“If we get this, we will be able to deal with pregnant women who develop complications from COVID-19 for the next four to five years,” he said.

Dr de Silva said that currently one pregnant woman who has been infected with COVID-19 is receiving ECMO treatment. There is also a shortage of beds at the Mulleriyawa Base Hospital, which has the largest ward dedicated to COVID-19 infected pregnant women. On Thursday, Obstetrician & Gynaecologist, Dr Mayuramana Dewolage, who heads the ward that treats COVID-19 infected pregnant women at the Mulleriyawa Base Hospital, said that they only had 37 beds were dedicated to pregnant women with COVID-19. They didn’t have any HDU or ICU beds dedicated for their use, he said.

“We share HDU and ICU beds with other patients at Mulleriyawa Base Hospital,” Dr Dewolage said.

The President of the SLCOG also urged all hospitals to find a separate space for pregnant women who were receiving treatment at their institutions. When COVID-19 pandemic started, the Health Ministry instructed all hospitals to do so but it was now obvious that those instructions had not been followed, he said.

“When the second wave started people got ready but later, they just stopped getting ready and now we are unprepared to meet the challenges of the third wave. We need to find a way to manage this. If the Ministry of Health has not prepared a plan, we are ready to help formulate one,” the President of the SLCOG said.

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Those who had AstraZeneca first jab, should take Sputnik V with adenovirus 26 – Specialist



By Rathindra Kuruwita

If those who have taken the first dose of AstraZeneca are to receive a second jab of Sputnik V, they should take the first Sputnik V vaccine with adenovirus 26 (Ad26), Consultant Immunologist and head of the department of Immunology-MRI, Dr Nihan Rajiva de Silva says.

Dr. de Silva said that the first dose of Sputnik had Ad 26 and the second had adenovirus-5. “Adenovirus-5 is common. We may have been exposed to that and we may have developed antibodies. Adenovirus-26 is rarer and we will better respond to that. That is why the vaccine-maker has used adenovirus-26 in the first vaccine. So, if you had a first jab of AstraZeneca and you are to get the second dose from Sputnik-V remember to get the first jab,” Dr. de Silva said.

He added that any vaccine has the chance of reducing the severity of the virus and that the general public should get vaccinated when the opportunity is available.

Dr. de Silva said that there was a shortage of AstraZeneca vaccines because the Serum Institute of India could not deliver shipments as promised.

“However, we are now getting Sputnik V vaccines and we are looking at mixing them. There is a study in Russia about the efficiency of mixing Sputnik V with AstraZeneca and the results should be out soon. I can say that theoretically mixing the two vaccines should work,” he said.

Dr. de Silva added that the AstraZeneca vaccine should work against the new variant spreading in the country.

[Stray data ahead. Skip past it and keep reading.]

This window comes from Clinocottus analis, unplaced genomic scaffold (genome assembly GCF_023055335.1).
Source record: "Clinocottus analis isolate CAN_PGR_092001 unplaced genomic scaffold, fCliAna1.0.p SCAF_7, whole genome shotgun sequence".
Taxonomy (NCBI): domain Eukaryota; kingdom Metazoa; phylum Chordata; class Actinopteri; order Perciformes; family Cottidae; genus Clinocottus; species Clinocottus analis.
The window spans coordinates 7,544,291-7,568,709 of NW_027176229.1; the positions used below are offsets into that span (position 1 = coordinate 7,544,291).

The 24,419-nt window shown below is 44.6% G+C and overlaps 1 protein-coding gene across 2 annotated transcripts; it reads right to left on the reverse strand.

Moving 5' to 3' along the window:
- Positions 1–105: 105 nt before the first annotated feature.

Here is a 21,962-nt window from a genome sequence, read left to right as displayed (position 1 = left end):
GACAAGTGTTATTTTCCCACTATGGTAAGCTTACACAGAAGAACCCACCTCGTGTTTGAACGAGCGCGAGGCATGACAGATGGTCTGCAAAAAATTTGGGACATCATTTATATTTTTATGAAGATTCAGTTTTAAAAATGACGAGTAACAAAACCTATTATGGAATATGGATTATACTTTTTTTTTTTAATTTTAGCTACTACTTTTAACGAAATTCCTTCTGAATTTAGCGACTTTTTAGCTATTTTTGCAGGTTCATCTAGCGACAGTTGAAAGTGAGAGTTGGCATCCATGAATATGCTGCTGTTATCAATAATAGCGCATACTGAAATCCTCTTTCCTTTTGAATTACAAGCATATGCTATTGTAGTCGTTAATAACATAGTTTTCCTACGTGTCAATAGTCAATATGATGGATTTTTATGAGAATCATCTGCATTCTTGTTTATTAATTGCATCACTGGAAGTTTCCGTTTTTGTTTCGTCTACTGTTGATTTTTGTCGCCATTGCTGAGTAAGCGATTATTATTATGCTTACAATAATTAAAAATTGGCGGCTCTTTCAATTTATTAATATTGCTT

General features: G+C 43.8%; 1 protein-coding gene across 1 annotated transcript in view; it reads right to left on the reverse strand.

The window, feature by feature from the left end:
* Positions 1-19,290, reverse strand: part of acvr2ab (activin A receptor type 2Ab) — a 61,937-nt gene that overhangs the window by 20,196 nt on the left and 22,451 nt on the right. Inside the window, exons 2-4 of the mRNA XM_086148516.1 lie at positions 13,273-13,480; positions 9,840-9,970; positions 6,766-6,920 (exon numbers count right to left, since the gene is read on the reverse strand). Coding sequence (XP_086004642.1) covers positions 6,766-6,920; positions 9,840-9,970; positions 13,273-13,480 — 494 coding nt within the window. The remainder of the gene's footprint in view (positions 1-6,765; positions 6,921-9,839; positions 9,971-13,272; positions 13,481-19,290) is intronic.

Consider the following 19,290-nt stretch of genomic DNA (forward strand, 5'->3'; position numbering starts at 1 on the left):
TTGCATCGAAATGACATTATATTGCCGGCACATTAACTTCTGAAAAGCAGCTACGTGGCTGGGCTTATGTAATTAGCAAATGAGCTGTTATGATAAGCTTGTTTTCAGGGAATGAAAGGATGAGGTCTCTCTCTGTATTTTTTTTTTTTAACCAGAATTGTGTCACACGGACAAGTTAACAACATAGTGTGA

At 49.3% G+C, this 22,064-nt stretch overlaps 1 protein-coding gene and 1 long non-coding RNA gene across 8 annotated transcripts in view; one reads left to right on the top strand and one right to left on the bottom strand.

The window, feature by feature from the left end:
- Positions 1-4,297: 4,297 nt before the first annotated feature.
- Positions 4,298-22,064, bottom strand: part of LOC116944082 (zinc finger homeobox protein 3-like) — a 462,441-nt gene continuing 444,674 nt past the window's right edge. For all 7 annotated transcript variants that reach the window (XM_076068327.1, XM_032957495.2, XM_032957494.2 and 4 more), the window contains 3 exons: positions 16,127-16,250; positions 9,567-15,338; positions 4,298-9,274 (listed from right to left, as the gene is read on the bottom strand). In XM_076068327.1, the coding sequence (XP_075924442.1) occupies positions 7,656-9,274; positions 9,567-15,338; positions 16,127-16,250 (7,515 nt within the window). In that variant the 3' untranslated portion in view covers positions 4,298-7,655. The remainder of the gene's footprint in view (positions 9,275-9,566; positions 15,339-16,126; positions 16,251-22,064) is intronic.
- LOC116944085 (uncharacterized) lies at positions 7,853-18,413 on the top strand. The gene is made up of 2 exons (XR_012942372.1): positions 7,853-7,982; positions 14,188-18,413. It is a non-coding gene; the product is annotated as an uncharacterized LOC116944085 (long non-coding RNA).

Consultant Cardiologist at the National Hospital of Sri Lanka, Dr. Gotabaya Ranasinghe said that those with heart issues, non-communicable diseases and were obese must get vaccinated to minimise the complications of Covid-19.

Dr. Ranasinghe said that those in the above-mentioned categories were at risk of contracting, getting complications and dying of COVID-19 and research had proven that vaccination would reduce the chance of such eventualities.

“If you worry about getting vaccinated, talk to your doctor. Don’t seek advice from friends and family,” he said.

Dr. Ranasinghe added that they had limited the number of heart surgeries they do due to COVID-19. ICU beds used for heart patients too were being now allocated for COVID-19 patients. “We only do the most pressing cases. But this means that the waiting list keeps on growing. Now, the waiting list is over eight months. If we limit the surgeries more and keep taking away ICU beds available for those who have had heart surgeries, the waiting list will grow further,” he said.

The Consultant Cardiologist also advised the public to eat healthy food and engage in moderate exercises, at least five days a week. This will reduce the mental stress as well as boost the immune system. ‘We recommend moderate exercises like jogging and brisk walking, for 30 minutes, five days a week. Being healthy is as important as wearing masks or adhering to physical distancing,” he said.

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STF raids narcotics distribution centre close to Bloemendhal police station



Acting on information received from the Organised Crime Fighting Unit of the elite Special Task Force (STF), police commandos, on Thursday (6), arrested a person running a narcotic distributing network, 1.5 km away from the Bloemendhal police station.

The STF identified the suspect as Thawasidevan Pradeep Kumar, 21, a key associate of one Suresh with links to a criminal outfit run by Kimbulaele Guna, now absconding in India.

DIG (Legal) Ajith Rohana said that the raiding party had recovered 2 kg, 22 g and 88mg of ‘ICE,’ with a street value of Rs 25 mn in addition to 4kg, 2 g and 527 mg of substance known as ‘hash,’ as well as Rs 400,000 in cash and a mobile phone.

Kimbulaele Guna is believed to have sought refuge following an LTTE attempt to assassinate President Chandrika Bandaranaike Kumaratunga at the final PA presidential election rally at the Town Hall in December 1999.

DIG Rohana said that Guna’s brother Suresh was a major heroin distributor in Colombo. The STF later handed over the suspect, along with contraband and locally made ‘hash,’ and his phone to the Police Narcotics Bureau (PNB). The raid on the heroin distribution centre situated in Aluth Mawatha, Colombo 15, followed specific information received as regards the ‘operation’ conducted with impunity (SF)